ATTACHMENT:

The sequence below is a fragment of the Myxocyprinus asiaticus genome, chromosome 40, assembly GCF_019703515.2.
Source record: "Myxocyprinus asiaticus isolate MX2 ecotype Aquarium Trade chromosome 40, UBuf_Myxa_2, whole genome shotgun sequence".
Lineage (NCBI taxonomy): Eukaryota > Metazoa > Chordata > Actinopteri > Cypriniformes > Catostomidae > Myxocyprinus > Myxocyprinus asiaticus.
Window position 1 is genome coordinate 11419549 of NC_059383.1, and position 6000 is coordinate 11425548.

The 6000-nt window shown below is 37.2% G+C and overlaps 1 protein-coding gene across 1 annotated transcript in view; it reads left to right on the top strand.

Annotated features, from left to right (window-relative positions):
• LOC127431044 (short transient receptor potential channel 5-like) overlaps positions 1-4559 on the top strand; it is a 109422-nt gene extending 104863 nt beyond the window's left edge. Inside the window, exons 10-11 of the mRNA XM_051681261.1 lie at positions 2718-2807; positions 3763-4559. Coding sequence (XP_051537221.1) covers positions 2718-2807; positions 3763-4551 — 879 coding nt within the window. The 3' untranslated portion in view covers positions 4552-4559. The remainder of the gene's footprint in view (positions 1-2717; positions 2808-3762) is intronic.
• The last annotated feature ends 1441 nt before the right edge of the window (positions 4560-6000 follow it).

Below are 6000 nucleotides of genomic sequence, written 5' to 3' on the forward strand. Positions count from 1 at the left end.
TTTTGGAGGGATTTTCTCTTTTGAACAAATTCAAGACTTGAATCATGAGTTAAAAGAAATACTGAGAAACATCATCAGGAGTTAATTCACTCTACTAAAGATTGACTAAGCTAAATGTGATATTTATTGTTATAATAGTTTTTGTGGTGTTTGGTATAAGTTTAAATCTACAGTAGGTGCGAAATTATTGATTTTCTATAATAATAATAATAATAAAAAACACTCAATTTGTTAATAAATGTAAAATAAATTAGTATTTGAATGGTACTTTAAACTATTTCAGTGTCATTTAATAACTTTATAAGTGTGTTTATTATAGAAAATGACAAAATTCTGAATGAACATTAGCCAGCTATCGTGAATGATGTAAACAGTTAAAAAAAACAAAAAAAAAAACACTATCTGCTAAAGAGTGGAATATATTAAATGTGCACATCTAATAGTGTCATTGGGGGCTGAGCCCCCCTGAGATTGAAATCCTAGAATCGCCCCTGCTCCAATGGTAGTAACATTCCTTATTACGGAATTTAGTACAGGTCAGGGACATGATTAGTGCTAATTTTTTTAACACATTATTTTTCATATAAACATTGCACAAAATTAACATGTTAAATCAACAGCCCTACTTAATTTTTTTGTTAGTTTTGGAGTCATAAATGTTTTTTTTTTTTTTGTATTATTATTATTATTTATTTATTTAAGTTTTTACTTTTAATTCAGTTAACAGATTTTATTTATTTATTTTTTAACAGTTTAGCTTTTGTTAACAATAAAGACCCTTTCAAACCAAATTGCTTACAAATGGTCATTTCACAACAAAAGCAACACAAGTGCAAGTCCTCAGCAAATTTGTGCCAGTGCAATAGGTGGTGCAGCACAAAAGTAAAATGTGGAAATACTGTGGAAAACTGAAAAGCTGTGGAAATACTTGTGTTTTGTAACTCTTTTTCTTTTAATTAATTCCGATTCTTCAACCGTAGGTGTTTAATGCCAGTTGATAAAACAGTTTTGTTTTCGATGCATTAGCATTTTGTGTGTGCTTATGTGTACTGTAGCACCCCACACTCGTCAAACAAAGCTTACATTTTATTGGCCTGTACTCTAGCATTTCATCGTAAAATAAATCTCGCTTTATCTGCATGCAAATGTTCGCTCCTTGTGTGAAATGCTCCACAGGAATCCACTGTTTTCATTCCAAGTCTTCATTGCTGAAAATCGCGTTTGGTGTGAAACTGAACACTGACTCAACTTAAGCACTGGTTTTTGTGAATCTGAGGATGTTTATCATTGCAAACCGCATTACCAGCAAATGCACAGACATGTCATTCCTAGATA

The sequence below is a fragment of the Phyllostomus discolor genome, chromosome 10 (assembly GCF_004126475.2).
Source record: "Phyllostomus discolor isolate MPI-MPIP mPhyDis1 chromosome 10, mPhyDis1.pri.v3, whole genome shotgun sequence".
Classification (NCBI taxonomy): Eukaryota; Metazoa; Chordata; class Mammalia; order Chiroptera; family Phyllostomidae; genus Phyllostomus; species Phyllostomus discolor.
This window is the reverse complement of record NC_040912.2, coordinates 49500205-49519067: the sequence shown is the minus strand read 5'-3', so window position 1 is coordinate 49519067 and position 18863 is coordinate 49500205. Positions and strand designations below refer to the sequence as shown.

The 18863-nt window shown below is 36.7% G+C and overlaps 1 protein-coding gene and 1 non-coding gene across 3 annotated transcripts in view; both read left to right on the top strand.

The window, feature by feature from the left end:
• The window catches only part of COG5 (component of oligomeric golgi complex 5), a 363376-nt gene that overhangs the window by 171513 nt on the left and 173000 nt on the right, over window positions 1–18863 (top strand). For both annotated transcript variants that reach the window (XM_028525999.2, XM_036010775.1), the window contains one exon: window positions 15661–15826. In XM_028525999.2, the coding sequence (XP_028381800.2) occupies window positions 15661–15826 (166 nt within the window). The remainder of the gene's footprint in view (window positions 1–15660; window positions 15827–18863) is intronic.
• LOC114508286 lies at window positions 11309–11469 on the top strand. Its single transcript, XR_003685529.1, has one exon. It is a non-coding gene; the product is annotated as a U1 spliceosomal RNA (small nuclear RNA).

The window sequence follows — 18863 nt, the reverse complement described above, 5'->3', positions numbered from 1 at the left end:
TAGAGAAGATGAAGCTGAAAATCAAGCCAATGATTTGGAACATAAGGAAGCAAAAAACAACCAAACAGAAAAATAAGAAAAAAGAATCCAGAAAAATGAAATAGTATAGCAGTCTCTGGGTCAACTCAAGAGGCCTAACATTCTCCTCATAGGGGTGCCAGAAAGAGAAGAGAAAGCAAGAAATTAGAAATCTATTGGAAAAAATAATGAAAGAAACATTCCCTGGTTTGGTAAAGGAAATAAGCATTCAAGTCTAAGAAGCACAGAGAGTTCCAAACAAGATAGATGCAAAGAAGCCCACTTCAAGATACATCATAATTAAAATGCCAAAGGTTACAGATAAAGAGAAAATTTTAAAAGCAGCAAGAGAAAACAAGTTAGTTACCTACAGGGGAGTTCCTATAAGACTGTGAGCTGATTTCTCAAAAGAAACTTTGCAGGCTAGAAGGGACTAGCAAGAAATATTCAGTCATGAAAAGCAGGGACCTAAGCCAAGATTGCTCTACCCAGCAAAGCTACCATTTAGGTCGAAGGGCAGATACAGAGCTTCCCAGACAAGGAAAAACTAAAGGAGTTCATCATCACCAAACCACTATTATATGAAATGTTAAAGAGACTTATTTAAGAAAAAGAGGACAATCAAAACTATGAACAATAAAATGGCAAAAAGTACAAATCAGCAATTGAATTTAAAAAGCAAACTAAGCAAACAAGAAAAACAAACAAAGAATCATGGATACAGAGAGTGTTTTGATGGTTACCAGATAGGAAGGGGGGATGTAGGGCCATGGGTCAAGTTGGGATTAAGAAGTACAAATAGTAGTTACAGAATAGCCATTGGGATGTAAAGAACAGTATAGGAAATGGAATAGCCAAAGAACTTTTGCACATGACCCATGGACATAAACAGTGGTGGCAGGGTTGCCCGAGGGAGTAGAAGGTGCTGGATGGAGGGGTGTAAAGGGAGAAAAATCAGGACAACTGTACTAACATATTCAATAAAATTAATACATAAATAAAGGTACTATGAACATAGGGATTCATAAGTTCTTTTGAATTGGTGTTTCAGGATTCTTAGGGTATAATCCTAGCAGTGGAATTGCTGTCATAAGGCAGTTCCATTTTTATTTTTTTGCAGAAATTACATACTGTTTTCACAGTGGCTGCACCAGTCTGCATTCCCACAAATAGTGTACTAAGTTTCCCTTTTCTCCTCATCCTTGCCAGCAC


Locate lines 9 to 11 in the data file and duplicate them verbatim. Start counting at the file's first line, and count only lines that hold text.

Below are 6000 nucleotides of genomic sequence, written 5' to 3' on the forward strand. Positions count from 1 at the left end.
TTTTGGAGGGATTTTCTCTTTTGAACAAATTCAAGACTTGAATCATGAGTTAAAAGAAATACTGAGAAACATCATCAGGAGTTAATTCACTCTACTAAAGATTGACTAAGCTAAATGTGATATTTATTGTTATAATAGTTTTTGTGGTGTTTGGTATAAGTTTAAATCTACAGTAGGTGCGAAATTATTGATTTTCTATAATAATAATAATAATAAAAAACACTCAATTTGTTAATAAATGTAAAATAAATTAGTATTTGAATGGTACTTTAAACTATTTCAGTGTCATTTAATAACTTTATAAGTGTGTTTATTATAGAAAATGACAAAATTCTGAATGAACATTAGCCAGCTATCGTGAATGATGTAAACAGTTAAAAAAAACAAAAAAAAAAACACTATCTGCTAAAGAGTGGAATATATTAAATGTGCACATCTAATAGTGTCATTGGGGGCTGAGCCCCCCTGAGATTGAAATCCTAGAATCGCCCCTGCTCCAATGGTAGTAACATTCCTTATTACGGAATTTAGTACAGGTCAGGGACATGATTAGTGCTAATTTTTTTAACACATTATTTTTCATATAAACATTGCACAAAATTAACATGTTAAATCAACAGCCCTACTTAATTTTTTTGTTAGTTTTGGAGTCATAAATGTTTTTTTTTTTTTTGTATTATTATTATTATTTATTTATTTAAGTTTTTACTTTTAATTCAGTTAACAGATTTTATTTATTTATTTTTTAACAGTTTAGCTTTTGTTAACAATAAAGACCCTTTCAAACCAAATTGCTTACAAATGGTCATTTCACAACAAAAGCAACACAAGTGCAAGTCCTCAGCAAATTTGTGCCAGTGCAATAGGTGGTGCAGCACAAAAGTAAAATGTGGAAATACTGTGGAAAACTGAAAAGCTGTGGAAATACTTGTGTTTTGTAACTCTTTTTCTTTTAATTAATTCCGATTCTTCAACCGTAGGTGTTTAATGCCAGTTGATAAAACAGTTTTGTTTTCGATGCATTAGCATTTTGTGTGTGCTTATGTGTACTGTAGCACCCCACACTCGTCAAACAAAGCTTACATTTTATTGGCCTGTACTCTAGCATTTCATCGTAAAATAAATCTCGCTTTATCTGCATGCAAATGTTCGCTCCTTGTGTGAAATGCTCCACAGGAATCCACTGTTTTCATTCCAAGTCTTCATTGCTGAAAATCGCGTTTGGTGTGAAACTGAACACTGACTCAACTTAAGCACTGGTTTTTGTGAATCTGAGGATGTTTATCATTGCAAACCGCATTACCAGCAAATGCACAGACATGTCATTCCTAGATA

The sequence below is a fragment of the Phyllostomus discolor genome, chromosome 10 (assembly GCF_004126475.2).